As the Dream Factory approaches its 100th birthday, LIAM BURKEtakes a tour around Tinseltown to find out how the old place is holding up
HOLLYWOOD’S recent, navel-gazing return to making films about films – The Artist, Hugo, My Week with Marilyn – may have made moviegoers feel like they have a degree in film studies. So with Universal, one of the first Hollywood studios, turning 100 on April 30th, it was a good time to pay a visit to the lots to find out how the Dream Factory is doing.
INTO THE WILD WEST
In the early years of the 20th century, moving pictures went from being a vaudeville novelty to being shown in dedicated movie palaces or Nickelodeons. Then, the vast majority of US films were produced along the east coast.
Recognising the financial possibilities of the nascent industry, and seeking to control it, light bulb inventor Thomas Edison – whose technicians had developed the Kinetoscope, a peepshow precursor to cinema – set up the Motion Picture Patents Company. To escape Edison’s cronies, and find a site with year-round sunshine and a wide variety of terrains, film pioneers headed west to the unsuspecting town of Hollywood, California.
QUITE A PRODUCTION
Among the first studios to set up in Hollywood were Universal and Paramount. Universal was the very first, and made its reputation through low cost, high-impact genres such as horror. It was quickly eclipsed by the “majors”– vertically-integrated studios that not only owned production facilities, but also theatre chains. Paramount, the first of these majors, began life as the Famous Players Film Company about a month after Universal was established.
Today, Universal Studios’ west coast location is a Disney-lite theme park with pre-planned pratfalls and dated Terminator stage shows. Paramount is the only studio that still has a backlot in Hollywood, and offers visitors a historical tour – although, since Kenny, one of its guides, thinks Johnny Depp starred in Rear Window, you may take some of the patter with a pinch of salt.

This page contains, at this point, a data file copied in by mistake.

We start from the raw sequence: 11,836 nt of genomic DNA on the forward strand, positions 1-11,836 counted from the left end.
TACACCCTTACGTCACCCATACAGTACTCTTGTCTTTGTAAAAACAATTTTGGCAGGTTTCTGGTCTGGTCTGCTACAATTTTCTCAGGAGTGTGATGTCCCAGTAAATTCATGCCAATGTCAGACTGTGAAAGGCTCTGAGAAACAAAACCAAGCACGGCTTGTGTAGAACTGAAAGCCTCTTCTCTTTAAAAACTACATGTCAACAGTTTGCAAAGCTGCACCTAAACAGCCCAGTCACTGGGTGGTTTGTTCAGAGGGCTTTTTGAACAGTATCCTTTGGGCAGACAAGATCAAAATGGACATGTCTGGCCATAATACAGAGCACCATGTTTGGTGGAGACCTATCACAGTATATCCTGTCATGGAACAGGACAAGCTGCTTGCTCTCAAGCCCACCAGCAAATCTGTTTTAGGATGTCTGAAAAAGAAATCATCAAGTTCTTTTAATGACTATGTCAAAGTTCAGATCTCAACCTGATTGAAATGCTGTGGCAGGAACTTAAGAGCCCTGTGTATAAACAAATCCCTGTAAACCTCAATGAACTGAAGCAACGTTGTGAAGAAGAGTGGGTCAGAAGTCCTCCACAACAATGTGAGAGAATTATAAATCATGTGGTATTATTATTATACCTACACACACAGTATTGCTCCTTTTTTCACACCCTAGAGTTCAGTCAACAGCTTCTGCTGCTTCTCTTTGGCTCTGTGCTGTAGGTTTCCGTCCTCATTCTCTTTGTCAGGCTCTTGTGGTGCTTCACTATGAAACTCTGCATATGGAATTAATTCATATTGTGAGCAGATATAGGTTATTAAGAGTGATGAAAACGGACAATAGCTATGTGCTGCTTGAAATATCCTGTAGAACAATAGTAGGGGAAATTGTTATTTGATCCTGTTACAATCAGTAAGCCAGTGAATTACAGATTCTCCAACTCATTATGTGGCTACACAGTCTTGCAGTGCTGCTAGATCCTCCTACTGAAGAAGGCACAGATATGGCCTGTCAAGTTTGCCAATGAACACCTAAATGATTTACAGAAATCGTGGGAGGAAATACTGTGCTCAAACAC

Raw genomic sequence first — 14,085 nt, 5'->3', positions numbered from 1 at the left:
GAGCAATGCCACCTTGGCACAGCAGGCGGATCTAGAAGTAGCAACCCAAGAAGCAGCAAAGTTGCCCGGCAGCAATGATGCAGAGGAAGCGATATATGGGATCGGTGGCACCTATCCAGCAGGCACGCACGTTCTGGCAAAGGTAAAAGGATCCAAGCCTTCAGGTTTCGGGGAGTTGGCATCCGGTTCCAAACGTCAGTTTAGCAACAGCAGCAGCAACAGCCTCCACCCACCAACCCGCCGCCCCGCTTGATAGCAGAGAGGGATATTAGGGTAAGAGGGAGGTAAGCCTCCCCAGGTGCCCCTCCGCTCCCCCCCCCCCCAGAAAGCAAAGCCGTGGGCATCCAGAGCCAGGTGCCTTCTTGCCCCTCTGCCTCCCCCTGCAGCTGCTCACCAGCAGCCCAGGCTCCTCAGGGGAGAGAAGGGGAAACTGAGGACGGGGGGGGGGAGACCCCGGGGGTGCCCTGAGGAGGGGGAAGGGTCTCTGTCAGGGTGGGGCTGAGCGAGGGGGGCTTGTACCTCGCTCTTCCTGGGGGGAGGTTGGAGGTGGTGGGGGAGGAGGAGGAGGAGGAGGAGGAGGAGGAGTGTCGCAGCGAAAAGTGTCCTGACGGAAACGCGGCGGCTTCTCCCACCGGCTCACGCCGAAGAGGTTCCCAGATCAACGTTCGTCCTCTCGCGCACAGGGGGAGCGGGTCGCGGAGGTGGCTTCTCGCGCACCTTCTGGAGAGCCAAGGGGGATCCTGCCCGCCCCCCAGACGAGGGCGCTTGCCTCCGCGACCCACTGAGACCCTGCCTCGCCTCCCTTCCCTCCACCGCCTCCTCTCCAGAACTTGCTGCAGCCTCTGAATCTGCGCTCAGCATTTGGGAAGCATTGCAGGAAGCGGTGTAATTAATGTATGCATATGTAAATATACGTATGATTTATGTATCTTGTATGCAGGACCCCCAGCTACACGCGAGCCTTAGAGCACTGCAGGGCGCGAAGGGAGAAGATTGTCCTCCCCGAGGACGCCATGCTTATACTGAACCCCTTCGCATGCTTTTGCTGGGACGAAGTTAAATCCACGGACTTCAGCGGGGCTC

Paramount was soon followed by the other majors: 20th Century Fox, Warner Brothers, Metro-Goldwyn-Mayer and RKO, which Howard Hughes squandered and Paramount ultimately annexed. The Dream Factory was born. The emphasis was on “factory”: actors, writers, directors and other creatives were kept under restrictive studio contracts, and genres were used like blueprints.
Kenny compares actors to professional athletes, claiming that if contracts were still in place “Tom Cruise would be on our team”. Under this system, studios would dictate what films their staff would make and Carlos Tévez-style behaviour would be punished with contract extensions and other penalties.
One might think that this Ford-like production would stifle creativity, but it allowed film-makers to hone their talents and produce the classics by which today’s films are measured.
THE SMALLER SCREEN
By the 1950s, with the power of the majors waning under competition from television, stars managed to wriggle out of their studio shackles, giving rise to independent contracts and, consequently, the agent. Today, with wannabe Ari Golds brokering deals for anyone with a headshot, costs have gone through the roof, forcing production levels to decline. Whereas Universal was lucky to produce a dozen films last year, during Hollywood’s Golden Age, the studio would annually turn out an average of 45 features.
On the Paramount lot, the appropriately named Production Park is a vestige of this bygone era. Four buildings, each one once housing key personnel – actors, writers, producers and the moneymen – face off across a narrow stretch of grass. It was here that classic projects such as Holiday Inn, Double Indemnity and Sunset Boulevard relayed from building to building with a machine-like efficiency.
Today, it is television programmes that more often fill the soundstages, with Glee, Dr Phil and The Doctors all in residence at Paramount, while the Warner Bros tour name-checks teen drama Pretty Little Liars more often than Casablanca.
While it makes sense to give over a soundstage to a show that might achieve Friends-like longevity, it is disappointing to see the stage that once housed Citizen Kane preparing for a Hollywood remake of ITV’s “banged-up babes” series, Bad Girls.
With so many shows in production, one might expect to be constantly colliding with stars, but the biggest name you are likely to meet on the Warner Bros tour is Talyan Wright, the eight-year-old who plays the daughter of Ashton Kutcher’s girlfriend in Two and a Half Men.
Talyan has become a regular fixture on the tour because the tiny cabin in which she takes her mid-shoot classes was sensibly placed on a busy backlot junction, while Ashton Kutcher luxuriates in a massive satellite-topped trailer, which you must not photograph. Not that Talyan seems to mind the distraction: she uses it as an opportunity to direct visitors to her IMDb page. At the very least she will get an A for self-promotion.